State lawmakers in New York are taking another crack at enacting legislation aimed at eliminating robocalls, but this time are trying a different strategy.
Along with bolstering the fines that could be assessed on companies or individuals found to be placing illegal robocalls, the proposed legislation would require carriers to provide their customers with free technology tools that block unwanted robocalls from being connected, and grant New Yorkers a private right of action to sue alleged perpetrators.
The bill is being sponsored by state Sen. Brad Hoylman and Assembly member Yuh-Line Niou, both Democrats from Manhattan.
Sen. Hoylman tried last year to enact anti-robocall legislation, but was unsuccessful.
State lawmakers are taking action because the Federal Communications Commission is not being aggressive enough, they say.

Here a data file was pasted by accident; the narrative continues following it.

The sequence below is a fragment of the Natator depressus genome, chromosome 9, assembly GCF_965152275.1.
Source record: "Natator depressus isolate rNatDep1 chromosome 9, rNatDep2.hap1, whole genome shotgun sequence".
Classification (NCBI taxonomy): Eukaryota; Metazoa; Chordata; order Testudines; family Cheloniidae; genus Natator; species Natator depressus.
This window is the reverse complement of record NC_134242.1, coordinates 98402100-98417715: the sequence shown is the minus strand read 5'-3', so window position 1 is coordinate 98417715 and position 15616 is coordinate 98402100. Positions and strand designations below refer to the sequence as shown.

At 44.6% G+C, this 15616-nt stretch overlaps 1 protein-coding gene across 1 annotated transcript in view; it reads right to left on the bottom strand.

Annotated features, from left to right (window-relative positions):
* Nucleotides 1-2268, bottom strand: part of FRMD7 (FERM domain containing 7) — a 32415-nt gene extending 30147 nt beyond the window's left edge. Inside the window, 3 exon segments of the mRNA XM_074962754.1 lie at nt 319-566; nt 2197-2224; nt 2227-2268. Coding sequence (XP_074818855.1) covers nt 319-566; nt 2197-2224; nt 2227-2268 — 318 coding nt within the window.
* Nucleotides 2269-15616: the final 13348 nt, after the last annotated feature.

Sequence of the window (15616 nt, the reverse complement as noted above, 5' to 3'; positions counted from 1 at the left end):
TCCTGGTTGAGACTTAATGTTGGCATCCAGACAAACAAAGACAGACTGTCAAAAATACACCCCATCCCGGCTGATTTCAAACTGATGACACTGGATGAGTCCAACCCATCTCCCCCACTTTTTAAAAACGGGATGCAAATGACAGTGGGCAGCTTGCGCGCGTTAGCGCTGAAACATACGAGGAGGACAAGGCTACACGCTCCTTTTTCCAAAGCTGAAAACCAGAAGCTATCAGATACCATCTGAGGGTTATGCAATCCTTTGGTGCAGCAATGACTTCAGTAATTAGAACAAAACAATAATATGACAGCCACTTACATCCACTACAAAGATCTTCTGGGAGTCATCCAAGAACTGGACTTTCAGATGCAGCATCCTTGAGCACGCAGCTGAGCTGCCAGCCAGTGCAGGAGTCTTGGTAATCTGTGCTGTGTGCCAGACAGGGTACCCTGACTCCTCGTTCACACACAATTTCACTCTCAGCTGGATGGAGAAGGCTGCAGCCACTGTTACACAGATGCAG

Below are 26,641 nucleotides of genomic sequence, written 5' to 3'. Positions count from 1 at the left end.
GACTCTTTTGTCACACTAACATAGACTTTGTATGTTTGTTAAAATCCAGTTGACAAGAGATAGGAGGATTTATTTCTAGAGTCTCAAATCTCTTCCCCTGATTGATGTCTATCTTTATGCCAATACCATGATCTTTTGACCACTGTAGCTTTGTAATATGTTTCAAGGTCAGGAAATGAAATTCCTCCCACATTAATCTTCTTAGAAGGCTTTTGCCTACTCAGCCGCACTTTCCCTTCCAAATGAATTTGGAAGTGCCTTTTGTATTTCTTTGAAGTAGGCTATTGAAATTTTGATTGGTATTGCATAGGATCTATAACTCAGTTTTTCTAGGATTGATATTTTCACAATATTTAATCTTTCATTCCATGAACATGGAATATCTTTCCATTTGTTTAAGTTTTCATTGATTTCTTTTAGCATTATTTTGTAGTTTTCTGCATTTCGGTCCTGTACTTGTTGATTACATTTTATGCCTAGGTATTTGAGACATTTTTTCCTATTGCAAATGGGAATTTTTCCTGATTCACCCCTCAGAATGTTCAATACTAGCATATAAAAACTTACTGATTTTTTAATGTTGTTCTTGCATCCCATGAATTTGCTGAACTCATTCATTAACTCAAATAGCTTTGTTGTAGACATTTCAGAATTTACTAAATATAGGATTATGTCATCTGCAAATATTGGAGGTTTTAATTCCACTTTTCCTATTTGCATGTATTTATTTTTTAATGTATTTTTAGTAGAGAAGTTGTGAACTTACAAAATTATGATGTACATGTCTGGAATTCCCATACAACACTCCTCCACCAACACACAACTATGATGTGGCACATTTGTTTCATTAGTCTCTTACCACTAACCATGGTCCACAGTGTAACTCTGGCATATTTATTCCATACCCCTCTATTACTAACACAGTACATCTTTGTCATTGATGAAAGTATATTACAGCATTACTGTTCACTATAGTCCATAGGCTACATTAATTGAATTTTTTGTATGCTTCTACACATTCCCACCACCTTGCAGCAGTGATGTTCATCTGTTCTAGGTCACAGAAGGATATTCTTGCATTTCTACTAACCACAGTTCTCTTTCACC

“We’re going to make the telecommunication providers do it,” said state Sen. David Carlucci, according to a published report. “We know you can, and if you don’t, we’re going to put penalties in place. This is what the FCC should be doing.”
The bill defines robocalls as any call or text message made using equipment that makes a series of calls to stored telephone numbers, including numbers stored on a list, or to telephone numbers produced using a random or sequential number generator, except for a call made using only equipment that the caller demonstrates requires “substantial” human intervention to dial or place a call after a human initiates the call or series of calls, or a call or text message sent using an artificial or pre-recorded voice.
One particularly interesting wrinkle in the proposed legislation is that individuals who initially granted consent to be contacted, such as when signing a loan agreement, for example, would be allowed to revoke their consent. That kind of revocation has been struck down by a number of courts across the country.